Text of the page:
The Chapter House in the East Cloister was a meeting place where the monks gathered with the abbot to ‘hold chapter’: to pray, read from the rule of St Benedict, discuss the day’s business and when the abbot decided on punishments.
It was probably begun in 1246 and completed around 1255 as part of Henry III's re-building of the Abbey and is one of the largest of its kind (internally 18 metres or 60 feet). It is octagonal in shape with tiered seating for up to eighty monks and an imposing central pillar, fanning out to a vaulted ceiling. Henry of Reyns was the supervising master mason, probably with Master Aubrey.
Wall paintings still remain in many of the arches and depict scenes from the Apocalypse in the Book of Revelation. The Last Judgement, dating from about 1390, is shown on the east wall. Large figures of the Annunciation (the Virgin Mary and Archangel Gabriel) stand inside above the doorway. Around this doorway are small seated figures representing a 'Tree of Jesse'. The floor has one of the finest medieval tile pavements in England.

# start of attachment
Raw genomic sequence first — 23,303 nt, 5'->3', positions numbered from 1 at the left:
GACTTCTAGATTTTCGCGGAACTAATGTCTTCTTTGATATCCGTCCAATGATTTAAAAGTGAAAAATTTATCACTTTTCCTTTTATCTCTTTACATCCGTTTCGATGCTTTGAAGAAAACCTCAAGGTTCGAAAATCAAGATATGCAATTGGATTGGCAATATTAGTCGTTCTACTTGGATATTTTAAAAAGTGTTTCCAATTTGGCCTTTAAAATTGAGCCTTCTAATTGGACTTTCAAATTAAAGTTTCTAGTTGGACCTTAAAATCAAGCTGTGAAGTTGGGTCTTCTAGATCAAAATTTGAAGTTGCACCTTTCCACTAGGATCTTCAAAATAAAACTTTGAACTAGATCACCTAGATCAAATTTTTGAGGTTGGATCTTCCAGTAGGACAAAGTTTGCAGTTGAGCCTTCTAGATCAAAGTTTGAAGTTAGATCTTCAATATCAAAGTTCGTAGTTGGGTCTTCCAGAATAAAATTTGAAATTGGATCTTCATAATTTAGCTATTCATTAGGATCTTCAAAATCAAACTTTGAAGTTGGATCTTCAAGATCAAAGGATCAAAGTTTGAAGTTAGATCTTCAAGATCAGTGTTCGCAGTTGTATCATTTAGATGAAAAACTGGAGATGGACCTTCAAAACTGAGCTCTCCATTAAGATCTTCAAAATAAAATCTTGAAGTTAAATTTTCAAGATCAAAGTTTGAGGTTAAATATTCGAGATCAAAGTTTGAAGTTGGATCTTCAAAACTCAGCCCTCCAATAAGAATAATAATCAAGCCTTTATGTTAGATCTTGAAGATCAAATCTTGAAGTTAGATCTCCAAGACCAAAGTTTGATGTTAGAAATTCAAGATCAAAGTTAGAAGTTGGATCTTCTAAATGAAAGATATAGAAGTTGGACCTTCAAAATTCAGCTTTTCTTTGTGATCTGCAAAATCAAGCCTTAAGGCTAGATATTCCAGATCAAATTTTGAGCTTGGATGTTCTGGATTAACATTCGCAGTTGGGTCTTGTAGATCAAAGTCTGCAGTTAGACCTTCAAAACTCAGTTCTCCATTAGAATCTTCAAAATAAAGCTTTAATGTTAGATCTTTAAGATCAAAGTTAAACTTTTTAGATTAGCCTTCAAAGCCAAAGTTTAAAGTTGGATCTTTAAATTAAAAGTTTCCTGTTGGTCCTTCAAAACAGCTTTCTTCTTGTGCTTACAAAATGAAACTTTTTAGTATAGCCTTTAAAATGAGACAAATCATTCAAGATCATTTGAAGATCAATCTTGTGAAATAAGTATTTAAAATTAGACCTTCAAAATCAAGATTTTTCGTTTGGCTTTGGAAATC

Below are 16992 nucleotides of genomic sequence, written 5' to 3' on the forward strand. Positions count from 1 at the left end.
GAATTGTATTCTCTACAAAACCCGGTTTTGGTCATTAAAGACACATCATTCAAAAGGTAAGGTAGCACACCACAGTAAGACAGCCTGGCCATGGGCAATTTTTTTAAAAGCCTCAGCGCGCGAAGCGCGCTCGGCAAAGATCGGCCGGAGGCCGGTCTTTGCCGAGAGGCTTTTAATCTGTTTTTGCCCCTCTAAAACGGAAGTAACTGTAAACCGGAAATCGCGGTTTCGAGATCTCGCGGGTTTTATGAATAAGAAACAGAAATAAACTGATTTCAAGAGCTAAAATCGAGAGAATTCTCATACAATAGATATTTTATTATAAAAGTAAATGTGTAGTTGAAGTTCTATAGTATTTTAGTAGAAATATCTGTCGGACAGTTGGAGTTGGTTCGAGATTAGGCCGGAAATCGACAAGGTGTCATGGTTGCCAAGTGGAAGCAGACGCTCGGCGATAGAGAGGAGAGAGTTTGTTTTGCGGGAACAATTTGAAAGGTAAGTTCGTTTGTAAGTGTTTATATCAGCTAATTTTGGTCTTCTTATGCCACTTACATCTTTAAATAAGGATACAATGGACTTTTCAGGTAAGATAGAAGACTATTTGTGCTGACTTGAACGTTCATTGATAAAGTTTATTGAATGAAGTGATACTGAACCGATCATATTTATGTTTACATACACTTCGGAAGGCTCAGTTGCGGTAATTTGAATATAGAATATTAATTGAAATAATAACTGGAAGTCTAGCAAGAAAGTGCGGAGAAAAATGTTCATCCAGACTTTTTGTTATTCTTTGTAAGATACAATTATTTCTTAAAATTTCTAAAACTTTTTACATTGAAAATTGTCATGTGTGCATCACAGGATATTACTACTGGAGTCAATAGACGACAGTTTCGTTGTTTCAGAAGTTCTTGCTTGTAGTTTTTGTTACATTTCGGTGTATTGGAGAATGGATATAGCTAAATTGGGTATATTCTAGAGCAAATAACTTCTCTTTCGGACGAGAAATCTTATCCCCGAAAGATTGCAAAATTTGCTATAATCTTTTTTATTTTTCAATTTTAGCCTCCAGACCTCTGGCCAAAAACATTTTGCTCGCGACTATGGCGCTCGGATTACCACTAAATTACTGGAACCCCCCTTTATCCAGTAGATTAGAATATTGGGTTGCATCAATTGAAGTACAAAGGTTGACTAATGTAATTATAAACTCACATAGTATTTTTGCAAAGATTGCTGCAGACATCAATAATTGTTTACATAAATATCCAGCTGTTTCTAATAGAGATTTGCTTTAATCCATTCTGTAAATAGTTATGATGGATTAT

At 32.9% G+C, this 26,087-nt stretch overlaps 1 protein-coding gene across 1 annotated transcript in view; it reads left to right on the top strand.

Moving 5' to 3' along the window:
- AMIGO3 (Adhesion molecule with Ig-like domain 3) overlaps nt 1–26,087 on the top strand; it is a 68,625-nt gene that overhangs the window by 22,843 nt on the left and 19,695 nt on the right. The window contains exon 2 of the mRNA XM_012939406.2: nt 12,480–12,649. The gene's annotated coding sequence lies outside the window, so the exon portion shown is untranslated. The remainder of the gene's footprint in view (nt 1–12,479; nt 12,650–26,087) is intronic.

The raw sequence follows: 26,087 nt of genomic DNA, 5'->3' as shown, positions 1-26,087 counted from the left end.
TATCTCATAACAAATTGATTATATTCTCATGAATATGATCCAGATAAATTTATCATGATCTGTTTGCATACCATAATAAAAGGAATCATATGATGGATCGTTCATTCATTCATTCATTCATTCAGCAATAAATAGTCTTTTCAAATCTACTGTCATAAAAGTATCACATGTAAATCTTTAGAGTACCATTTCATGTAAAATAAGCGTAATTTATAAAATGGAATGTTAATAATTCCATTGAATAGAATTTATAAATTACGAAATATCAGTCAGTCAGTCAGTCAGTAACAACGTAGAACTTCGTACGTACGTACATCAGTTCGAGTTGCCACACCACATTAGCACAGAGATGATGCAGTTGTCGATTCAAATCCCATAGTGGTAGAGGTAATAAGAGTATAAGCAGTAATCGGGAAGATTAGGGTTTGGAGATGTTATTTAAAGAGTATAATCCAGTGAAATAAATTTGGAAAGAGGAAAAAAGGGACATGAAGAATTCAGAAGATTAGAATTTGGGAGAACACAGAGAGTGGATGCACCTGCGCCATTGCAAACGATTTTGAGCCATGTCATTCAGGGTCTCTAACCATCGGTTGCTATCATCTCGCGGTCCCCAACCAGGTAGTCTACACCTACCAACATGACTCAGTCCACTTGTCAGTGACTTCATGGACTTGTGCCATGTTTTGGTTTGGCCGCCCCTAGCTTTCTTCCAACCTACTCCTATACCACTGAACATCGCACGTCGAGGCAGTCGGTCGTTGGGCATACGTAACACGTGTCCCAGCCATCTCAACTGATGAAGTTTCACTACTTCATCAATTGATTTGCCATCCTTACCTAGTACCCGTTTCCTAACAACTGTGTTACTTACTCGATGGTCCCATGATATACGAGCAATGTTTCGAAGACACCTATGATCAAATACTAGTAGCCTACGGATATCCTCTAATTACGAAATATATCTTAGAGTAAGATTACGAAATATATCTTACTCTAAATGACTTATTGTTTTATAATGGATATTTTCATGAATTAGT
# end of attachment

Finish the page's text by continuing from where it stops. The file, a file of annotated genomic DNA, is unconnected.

The Chapter House was also the place where Parliament met for a while in the 14th century before transferring across the road to the Palace of Westminster. After the monks left in 1540 it was used until 1863 as a repository for State records. The room was rescued and restored by the Abbey's Surveyor Sir George Gilbert Scott Between 1866-1872 he reconstructed the stone vault and roof and re-instated and re-glazed the windows. Much of this stained glass was damaged during air raids in the Second World War but some was salvaged and re-used in the post war glazing scheme.
In the covered entrance to the Chapter House you can see what is claimed to be the oldest door in Britain, believed to date back to the 1050s.
Westminster Abbey Chapter House, the history, art and architecture... edited by W. Rodwell and R. Mortimer, 2010
The Shrine of St Edward the Confessor is one of the most powerful features of the Abbey. To stand in the presence of a man who is both a saint and a monarch is awe-inspiring.